BY GEOFF HOBSON
GEORGETOWN, Ky. _ The Bengals and the agent for Pro Bowl running back Corey Dillon spoke several times tonight in an effort to secure a one-year deal by Thursday with one report saying the club is making an all-out effort with an offer in the $3 million range. But as midnight neared, the team and the Los Angeles-based Marvin Demoff had yet to finalize an agreement in phone calls with a three-hour time difference.
The club continued its policy of a news blackout regarding Dillon, preferring not to comment until later in the week. If Dillon doesn't sign by Thursday the eve of the Bengals' second preseason game in Atlanta he won't be eligible for the Sept. 10 regular-season opener against Cleveland in Paul Brown Stadium.
A report earlier today on cbssportsline.com said the Bengals have offered Dillon $3.05 million to play the 2000 season, more than twice the $1.37 million tender for Dillon's restricted free agent status. It would also be about $25,000 shy of the one-year deal for a running back who is a transition free agent, a status Dillon will probably reach next year and is based on the average of the NFL's top 10 salaried running backs.
WEATHER THE STORM:The one time the Bengals had a morning practice this week and it got washed out in today's thunderstorm. Then about 30 minutes after they took the field for the afternoon practice, an even bigger thunderstorm ripped the Georgetown College facility and drove the players inside for about 40 minutes. They came back to work about 45 more minutes under the lights and then fled off campus for the weekly night off from meetings.
"That's the first time as a player, assistant coach and head coach I've been involved in a canceled practice," said coach Bruce Coslet. "It won't happen again. The players were downtrodden. A big cheer went up when we called off practice."
Instead, the players viewed tapes of the Falcons a day early. The banged-up Bengals, working in shoulder pads and shorts when it wasn't raining, no doubt enjoyed the respite.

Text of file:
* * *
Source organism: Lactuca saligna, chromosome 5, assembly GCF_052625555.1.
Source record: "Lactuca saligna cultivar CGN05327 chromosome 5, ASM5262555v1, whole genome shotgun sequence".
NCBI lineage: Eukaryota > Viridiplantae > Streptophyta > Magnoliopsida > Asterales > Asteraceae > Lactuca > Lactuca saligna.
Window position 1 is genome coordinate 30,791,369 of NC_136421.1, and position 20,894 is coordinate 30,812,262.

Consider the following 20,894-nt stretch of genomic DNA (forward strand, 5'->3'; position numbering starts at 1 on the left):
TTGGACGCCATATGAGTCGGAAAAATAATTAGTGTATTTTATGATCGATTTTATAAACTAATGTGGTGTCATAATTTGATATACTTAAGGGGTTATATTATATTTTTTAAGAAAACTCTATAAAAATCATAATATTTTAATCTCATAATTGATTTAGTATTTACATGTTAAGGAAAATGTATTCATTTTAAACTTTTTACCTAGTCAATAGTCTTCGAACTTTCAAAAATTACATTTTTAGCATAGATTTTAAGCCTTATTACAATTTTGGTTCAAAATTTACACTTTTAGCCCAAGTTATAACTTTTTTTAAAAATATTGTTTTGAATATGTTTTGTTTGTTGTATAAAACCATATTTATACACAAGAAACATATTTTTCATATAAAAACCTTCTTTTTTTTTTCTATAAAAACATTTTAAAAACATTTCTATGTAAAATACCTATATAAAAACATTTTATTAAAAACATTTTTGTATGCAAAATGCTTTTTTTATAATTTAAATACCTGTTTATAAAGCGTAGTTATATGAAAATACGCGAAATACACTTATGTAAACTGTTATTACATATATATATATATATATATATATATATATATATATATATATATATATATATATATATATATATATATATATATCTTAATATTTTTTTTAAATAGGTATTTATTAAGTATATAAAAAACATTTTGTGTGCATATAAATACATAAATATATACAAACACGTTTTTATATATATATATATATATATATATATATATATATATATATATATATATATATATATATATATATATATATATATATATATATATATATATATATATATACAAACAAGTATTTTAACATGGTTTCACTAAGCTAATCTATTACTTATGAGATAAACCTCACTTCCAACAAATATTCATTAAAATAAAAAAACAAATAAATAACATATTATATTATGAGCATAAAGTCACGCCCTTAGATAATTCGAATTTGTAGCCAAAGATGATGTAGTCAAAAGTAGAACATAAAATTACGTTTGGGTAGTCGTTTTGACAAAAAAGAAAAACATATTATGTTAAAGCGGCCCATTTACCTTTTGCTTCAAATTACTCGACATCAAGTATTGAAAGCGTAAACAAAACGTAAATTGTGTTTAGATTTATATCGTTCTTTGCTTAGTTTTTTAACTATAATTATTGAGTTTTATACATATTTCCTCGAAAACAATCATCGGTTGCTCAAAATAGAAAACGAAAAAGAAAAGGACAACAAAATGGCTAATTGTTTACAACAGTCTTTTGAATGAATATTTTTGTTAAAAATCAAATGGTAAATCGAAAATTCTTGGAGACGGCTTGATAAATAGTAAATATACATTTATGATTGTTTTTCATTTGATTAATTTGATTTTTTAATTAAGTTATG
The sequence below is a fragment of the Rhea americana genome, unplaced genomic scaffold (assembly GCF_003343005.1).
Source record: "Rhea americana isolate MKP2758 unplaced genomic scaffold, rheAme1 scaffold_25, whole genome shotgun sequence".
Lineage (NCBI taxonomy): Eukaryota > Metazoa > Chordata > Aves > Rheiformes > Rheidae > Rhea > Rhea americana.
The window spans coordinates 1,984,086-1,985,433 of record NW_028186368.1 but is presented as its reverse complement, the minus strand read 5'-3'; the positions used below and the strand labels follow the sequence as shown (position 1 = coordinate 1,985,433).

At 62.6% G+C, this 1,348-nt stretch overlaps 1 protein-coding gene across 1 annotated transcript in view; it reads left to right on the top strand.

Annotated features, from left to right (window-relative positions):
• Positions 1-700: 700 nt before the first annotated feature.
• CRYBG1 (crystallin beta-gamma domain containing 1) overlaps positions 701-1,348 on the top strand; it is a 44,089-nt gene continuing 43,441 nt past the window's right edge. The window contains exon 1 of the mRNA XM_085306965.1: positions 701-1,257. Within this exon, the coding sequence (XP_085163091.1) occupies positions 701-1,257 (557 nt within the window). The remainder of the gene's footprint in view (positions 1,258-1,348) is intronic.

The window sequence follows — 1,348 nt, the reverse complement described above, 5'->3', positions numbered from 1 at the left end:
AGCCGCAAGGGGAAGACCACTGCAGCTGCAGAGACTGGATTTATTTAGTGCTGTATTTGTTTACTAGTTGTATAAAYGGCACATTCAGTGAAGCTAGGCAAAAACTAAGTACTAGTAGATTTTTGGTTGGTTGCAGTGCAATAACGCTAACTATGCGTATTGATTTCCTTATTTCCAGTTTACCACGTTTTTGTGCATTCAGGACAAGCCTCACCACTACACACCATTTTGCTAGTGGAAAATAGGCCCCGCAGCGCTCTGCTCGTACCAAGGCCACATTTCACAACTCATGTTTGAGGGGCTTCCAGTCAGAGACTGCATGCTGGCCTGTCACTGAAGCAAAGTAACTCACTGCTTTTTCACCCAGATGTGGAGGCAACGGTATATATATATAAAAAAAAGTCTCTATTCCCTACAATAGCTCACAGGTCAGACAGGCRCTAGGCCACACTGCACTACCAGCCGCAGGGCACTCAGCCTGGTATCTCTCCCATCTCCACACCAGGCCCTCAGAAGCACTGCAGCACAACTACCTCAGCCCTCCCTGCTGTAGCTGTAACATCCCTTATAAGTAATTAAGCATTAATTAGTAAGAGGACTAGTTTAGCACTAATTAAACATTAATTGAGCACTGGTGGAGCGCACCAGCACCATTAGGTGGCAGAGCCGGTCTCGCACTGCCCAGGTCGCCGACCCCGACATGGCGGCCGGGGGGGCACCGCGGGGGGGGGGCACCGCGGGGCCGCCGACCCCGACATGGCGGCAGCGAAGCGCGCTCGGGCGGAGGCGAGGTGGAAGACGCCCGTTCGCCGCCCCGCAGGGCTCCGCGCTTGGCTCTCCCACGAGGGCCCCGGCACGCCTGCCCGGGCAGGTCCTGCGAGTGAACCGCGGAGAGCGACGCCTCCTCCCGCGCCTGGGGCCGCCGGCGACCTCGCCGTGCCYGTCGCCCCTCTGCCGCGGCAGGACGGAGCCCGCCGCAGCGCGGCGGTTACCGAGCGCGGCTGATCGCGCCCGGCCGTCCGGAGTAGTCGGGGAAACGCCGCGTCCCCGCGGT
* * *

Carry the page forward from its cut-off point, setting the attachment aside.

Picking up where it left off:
HAPPY CAMPERS: **As right tackle Willie Anderson watched 71 children romp around training camp today wearing his No. 71 on their T-Shirts, he thought about a possible future event at Paul Brown Stadium. Anderson hosted the group from the LeBlond chapter of the Greater Cincinnati Boys and Girls Club in downtown Cincinnati and it got him thinking.
"Maybe take 71 kids to each (home game)," Anderson said. "Get together with some teachers and schools and reward kids for great attendance or great school work. We don't reward our kids enough for doing good things. We should notice when they do what they're supposed to do. Let them know people are watching and that it's appreciated when they do well." Each child today got a goodie bag that included Anderson's Highway 71 ballcaps and No. 71 T-Shirts. The Boys and Girls Club is a natural for Anderson. His mother is on the board of directors of a chapter in Mobile, Ala.
COSLET ON LOYALTY: **Coslet was asked about the club's loyalty clause, which is undergoing an NFL Players Association grievance in the next month, and he handled it about as well as anyone. He should know better than anyone because it grew out of former receiver Carl Pickens' tirade about Coslet returning for another season.
"You mean the Carl Pickens Clause?" Coslet fired back when asked about the loyalty clause that exposes the signing bonus to a fine. "It's virtualy the same verbiage already in their contracts and what we're doing is tying it to the (signing) bonus. The way it's structured now, if a player has an ulterior motive to force a trade or force us to cut him through inappropriate actions, we have no recourse. What we have is the collective bargaining agreement. Conduct detrimental, fine or suspension. To fine a player or suspend a player hurts the team. Why should the team be hurt by the actions of a player that is in the wrong? The language is tied into the bonus, which to me is upfront salary. We're not censuring these guys. We're not asking to restrict their rights of free speech. . .What a corporation does is fire (people who do it). With the salary cap and all the time and effort we put into these guys, we can't fire them."
Asked why his players don't say positive things, Coslet said, "They do. They've been great. This has nothing to do with the players we have now."
DUGANS SAYS GO:Rookie wide receiver Ron Dugans said his tender hamstring should be well enough to make his NFL debut Friday in Atlanta. He was happy to hear fellow former Florida State receiver Peter Warrick is going to stay permanently in the flanker spot and that Dugans' positions will remain the split end spot, as well as one of the slot receivers in one of the three-receiver sets. Dugans did his damage in the national championship game last year primarily out of the slot, catching touchdowns of 63 and 14 yards and finishing with five catches for 99 yards.